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J.L. Olsen

The chestnut (Castanea Mill.) industry in the northwestern United States is in its relative infancy, with most orchards being less than 10 years of age. Currently there are an estimated 300 acres (121 ha) in Oregon and Washington. California has about 500 acres (202 ha) in chestnuts. Current worldwide production is over 500,000 tons (435,600 t). China is the leading producer with 40%, followed by Korea at 15%. Italy, Turkey and Japan grow 10% each, while France, Greece and Spain grow 4% each. The United States, Chile, Argentina, New Zealand and Australia each grow less than 1%. The value of chestnuts imported into the United States is estimated to be $10 to 15 million annually. Domestic producers hope to displace some of the imported chestnuts in the marketplace. The leading variety being grown in the western United States is `Colossal,' a hybrid between european chestnut (C. sativa Mill.) and japanese chestnut (C. crenata Gillet). `Dunstan' hybrids are chestnut blight (Cryphonectria parasitica Murr.) resistant, and were bred in Florida using chinese chestnut (C. mollisima Blume) and american chestnut (C. dentata Marsh. Borkh.) parentage. Prices received by chestnut producers in the northwestern United States have ranged from $1.20 to $7.00/lb ($2.64 to $15.40/kg). The marketing of chestnuts has been through brokers into wholesale markets, farmers markets, mail order and direct sales through catalogues and World Wide Web sites.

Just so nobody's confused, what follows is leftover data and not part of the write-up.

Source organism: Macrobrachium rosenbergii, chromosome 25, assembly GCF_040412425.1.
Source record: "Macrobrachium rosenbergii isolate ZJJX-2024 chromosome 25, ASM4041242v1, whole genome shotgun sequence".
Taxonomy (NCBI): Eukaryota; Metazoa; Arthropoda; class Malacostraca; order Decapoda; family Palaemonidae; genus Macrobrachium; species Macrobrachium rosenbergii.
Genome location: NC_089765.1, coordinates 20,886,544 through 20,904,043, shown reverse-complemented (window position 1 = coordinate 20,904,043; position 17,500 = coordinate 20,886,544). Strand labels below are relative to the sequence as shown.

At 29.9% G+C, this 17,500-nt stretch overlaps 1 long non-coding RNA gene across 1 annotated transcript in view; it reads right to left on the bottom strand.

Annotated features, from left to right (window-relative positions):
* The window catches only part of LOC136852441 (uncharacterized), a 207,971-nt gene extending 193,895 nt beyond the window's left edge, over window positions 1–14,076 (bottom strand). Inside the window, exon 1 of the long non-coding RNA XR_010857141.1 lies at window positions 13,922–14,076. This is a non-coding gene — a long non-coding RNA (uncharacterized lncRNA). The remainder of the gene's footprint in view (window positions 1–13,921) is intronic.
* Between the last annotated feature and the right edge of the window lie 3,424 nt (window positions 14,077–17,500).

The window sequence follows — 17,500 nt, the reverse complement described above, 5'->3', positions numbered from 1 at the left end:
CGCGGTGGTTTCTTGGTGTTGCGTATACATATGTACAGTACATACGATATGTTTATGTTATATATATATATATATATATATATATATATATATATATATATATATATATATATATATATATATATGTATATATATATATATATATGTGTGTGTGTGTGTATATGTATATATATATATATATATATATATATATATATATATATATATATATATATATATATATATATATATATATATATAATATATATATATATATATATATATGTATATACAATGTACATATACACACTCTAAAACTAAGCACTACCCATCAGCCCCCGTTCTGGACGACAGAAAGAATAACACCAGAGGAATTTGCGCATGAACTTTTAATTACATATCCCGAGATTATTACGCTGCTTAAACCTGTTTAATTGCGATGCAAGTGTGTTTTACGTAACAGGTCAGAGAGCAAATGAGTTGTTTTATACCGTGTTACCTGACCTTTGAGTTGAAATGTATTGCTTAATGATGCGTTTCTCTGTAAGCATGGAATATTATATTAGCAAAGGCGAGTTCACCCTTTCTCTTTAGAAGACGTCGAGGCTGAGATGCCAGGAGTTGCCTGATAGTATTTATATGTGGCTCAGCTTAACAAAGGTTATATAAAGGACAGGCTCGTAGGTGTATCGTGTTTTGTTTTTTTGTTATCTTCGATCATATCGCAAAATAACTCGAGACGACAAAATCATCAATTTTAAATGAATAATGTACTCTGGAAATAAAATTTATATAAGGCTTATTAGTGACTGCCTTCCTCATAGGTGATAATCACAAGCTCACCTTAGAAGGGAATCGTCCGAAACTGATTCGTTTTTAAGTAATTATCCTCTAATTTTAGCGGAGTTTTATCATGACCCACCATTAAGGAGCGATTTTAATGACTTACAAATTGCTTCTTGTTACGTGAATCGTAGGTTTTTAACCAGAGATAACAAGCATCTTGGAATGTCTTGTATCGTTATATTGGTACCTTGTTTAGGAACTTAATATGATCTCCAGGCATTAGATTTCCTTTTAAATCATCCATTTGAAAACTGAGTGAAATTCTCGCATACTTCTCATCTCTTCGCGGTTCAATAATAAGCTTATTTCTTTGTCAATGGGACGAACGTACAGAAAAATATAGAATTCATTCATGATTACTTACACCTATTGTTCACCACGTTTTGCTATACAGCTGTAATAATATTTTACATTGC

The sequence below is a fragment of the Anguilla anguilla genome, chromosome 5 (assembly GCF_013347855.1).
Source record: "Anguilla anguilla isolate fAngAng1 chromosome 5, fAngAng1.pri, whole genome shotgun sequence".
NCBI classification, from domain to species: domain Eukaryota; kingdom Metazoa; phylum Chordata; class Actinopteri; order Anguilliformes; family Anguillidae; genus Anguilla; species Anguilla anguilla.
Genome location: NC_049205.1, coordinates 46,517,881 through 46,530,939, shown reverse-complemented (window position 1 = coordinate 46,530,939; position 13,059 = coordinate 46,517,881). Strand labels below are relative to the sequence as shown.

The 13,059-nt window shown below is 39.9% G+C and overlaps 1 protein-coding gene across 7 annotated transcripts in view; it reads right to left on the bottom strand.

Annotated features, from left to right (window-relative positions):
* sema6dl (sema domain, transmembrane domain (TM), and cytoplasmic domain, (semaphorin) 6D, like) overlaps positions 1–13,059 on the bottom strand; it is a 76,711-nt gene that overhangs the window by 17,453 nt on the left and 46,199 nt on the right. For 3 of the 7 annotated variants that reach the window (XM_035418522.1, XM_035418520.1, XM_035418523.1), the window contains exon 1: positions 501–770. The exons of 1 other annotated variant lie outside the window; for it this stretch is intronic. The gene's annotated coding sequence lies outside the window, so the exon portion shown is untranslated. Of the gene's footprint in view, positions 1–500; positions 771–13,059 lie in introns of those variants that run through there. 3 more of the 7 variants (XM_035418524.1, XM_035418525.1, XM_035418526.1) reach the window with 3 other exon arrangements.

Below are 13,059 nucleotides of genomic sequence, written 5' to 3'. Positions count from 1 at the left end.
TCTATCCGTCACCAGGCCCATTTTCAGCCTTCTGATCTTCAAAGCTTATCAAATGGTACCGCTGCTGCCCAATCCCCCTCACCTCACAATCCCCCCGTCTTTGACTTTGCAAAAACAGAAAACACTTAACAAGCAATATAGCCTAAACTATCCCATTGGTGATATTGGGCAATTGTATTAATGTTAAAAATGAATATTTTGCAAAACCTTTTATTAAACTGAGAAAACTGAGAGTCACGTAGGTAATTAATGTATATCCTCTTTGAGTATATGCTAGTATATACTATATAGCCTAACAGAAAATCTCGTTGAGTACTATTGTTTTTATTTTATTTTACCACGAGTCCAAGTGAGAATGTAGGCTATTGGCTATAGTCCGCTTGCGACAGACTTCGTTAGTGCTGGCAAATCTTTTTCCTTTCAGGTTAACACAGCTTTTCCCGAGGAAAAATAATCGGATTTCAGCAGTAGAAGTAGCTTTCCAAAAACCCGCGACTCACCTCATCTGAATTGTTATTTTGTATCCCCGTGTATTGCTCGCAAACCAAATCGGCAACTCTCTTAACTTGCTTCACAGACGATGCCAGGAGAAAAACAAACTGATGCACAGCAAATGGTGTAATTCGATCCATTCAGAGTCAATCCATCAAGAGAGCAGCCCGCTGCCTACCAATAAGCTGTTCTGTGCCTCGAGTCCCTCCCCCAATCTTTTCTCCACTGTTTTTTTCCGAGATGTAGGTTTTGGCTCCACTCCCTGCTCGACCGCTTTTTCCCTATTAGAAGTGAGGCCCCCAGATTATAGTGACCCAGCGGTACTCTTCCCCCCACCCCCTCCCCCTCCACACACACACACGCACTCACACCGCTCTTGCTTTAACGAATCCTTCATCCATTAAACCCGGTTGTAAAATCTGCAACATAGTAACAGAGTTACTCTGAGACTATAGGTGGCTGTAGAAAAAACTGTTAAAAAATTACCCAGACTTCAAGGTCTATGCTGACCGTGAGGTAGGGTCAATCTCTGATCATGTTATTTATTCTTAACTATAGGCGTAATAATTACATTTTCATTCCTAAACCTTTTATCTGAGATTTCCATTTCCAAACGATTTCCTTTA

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J.L. Olsen

Oregon State University (OSU) developed an integrated pest management (IPM) program for hazelnut (Corylus avellana.) in the early 1980s, through a USDA grant. Sampling schemes and action thresholds were refined over a period of 4 years for the filbertworm (Cydia latiferreana), filbert aphid (Myzocallis coryli), filbert leafroller (Archips rosanus.), and obliquebanded leafroller (Choristoneura rosaceana), which are the most important insect pests in Oregon hazelnuts. A classical biological approach was employed in the mid-1980s when the filbert aphid parasitoid, Trioxys pallidus, was imported from Europe. Grower survey results for 1981 and 1997 showed that the amount of pesticides applied for filbert aphid control has declined by 93%. The registration of synthetic pyrethroids for filbertworm control and the use of pheromone trapping have reduced the amount of active ingredient applied in the industry by 96%. The annual cost savings to Oregon hazelnut growers due to use of the OSU IPM program are estimated at $0.5 million. Current research focuses on the use of less toxic insecticides, such as insect growth regulators for filbertworm and leafroller control. The most serious hazelnut disease, eastern filbert blight (EFB) caused by the fungus Anisogramma anomala was first reported in the Pacific northwestern U.S. in 1973. It has spread its way through two thirds of the hazelnut acreage. Current OSU IPM recommendations include preventative fungicide sprays in spring, scouting for and cutting out infections, and replacement of the most susceptible cultivars when possible. The long-term approach to EFB control is the development of EFB immune varieties.

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J.L. Olsen and C.D. Boyer